Around F.C.

Ambitious 6-Year CIP Agenda for F.C. Proposed

The Falls Church City Council is mulling dipping into its abundant capital reserves to help fund its annual Capital Improvement Program (CIP) for the first time ever this year, although the fund will not dip below official City policy levels and will be fully restored within just a few years, it was told this week.

The anticipated drawdown will be $860,000 in the coming fiscal year, and an additional $10.6 million will be extracted in the next five years. But additions to the fund are projected to roughly equal the drafts so that by Fiscal Year 2030, the fund’s ending balance should be $12,630,377 compared to $12,930,927 now. 

In a presentation by Deputy City Manager Cindy Mester and City Grants Manager Caitlin Sobsey, a six year CIP plan through Fiscal Year 2029 will come in at $154 million, including $25 million for work funded by the General and School funds, $93 million for transportation, $24 million for the sewer utility and $12 million for stormwater improvements. 

The funding sources will be $81 million from grants, $21 million pay-as-you-go, $26 million debt financed and $12 million from the capital reserve (with $14 million as yet unfunded).

Completed projects include the S. Washington St. Transit Plaza, the S. Washington at S. Maple Ave. intersection, the Great Falls at Little Falls, S. Oak and S. Lee and Lawton Street neighborhood traffic calming (NTC) projects, the installation of 139 LED street lights, 3.1 miles of sanitary sewer line pipes relined, 22,595 square yards of asphalt repaving, and the new Wren’s Branch installations (290 feet of new pipe installed, 152 feet of pipe replaced, two curb inlets, one catch basin and one manhole installed). The Citywide sanitary sewer rehab lining effort is now 64 percent complete.

F.C.’s Grants Manager Caitlin Sobsey (center) talks with Chief Financial Officer Kiran Bawa (right) during Monday’s City Council work session on the proposed Capital improvements budget for the coming fiscal year. (News-Press Photo)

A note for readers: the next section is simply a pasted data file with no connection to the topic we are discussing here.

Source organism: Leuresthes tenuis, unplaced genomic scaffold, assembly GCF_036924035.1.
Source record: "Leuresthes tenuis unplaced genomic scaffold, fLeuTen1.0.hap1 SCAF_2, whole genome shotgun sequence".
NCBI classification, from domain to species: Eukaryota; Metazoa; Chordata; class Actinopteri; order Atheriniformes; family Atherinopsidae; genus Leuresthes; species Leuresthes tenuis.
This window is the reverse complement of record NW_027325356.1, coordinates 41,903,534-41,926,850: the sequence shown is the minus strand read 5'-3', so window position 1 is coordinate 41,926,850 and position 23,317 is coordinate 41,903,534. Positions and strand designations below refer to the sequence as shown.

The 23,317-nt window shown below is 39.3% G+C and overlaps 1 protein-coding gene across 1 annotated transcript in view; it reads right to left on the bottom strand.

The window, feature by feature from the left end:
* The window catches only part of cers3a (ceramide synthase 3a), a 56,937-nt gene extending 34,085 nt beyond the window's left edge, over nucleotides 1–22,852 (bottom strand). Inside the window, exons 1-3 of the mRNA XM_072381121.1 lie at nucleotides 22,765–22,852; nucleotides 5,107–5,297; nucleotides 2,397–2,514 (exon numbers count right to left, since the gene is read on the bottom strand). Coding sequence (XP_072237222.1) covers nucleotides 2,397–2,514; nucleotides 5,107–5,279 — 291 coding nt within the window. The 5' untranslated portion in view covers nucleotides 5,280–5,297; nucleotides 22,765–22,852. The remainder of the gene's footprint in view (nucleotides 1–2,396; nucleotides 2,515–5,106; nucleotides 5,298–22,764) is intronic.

Active projects using prior year funds are focused on delivering $67 million total project investments, including $47 million for transportation, led by $17 million for the West End Revitalization District and $11,113,340 for S. Washington Planning Opportunity Area (POA), and $12,642,000 for the Stormwater Utility. There is funding for the Fire station 6 Bay Door Replacement, Oak Street Elementary Front Entrance Security, new Community Center HVAC and generator, and for improvements on the Fellows Property and the park master plan (including court light replacements).

There is the Greenway Downs NTC (federal grant funded), the Park Avenue Great Street project, 60 percent completed design with construction to proceed ni April 2026 and completed in December 2028. The stormwater projects are being advanced with federal and state American Recovery Plan Act (ARPA) grants, with projects to be completed next year at N. Washington and Columbia, the S. Oak Street bridge replacement, the West Falls Church pipe bursting project and stormwater improvements at the Trammel Branch, Hillwood #1 and Upper Lincoln sites. 

Slated for completion in FY25 are the W&OD trail crossings, Berman Park, and Sherrow and Hillwood #2 stormwater improvement sites.

New projects due to come on line the next two years are a S. Washington bus stop expansion and access to transit (with a $6.3 million SmartScale grant) for the relocation of two existing bus shelters and six new bus shelters, the Sherrow Ave. bridge replacement, N. Washington St. multimodal improvements (with a $22.5 million Northern Virginia Transportation Authority grant) and the “Greening of Lincoln Ave.” stormwater project.

The highlights of the coming fiscal year are 1. A strong emphasis on environmental sustainability and community resilience, 2. $200,000 annually for replacing fleet and heavy machinery, 3. A $600,000 grant for electric or hybrid vehicles for the Department of Public Works, with 10 charging stations, and $9.3 million for the purchase of additional treatment capacity for wastewater from Fairfax County.

Federal and state funds are being leveraged, $1.5 million federal and $3.5 million state funds for multimodal transportation improvements, $4 million in earmarked state funds for stormwater remediation, $6 million in federal funds being sought for affordable housing and transportation, and more than $2 million being sought to supplement existing transportation projects.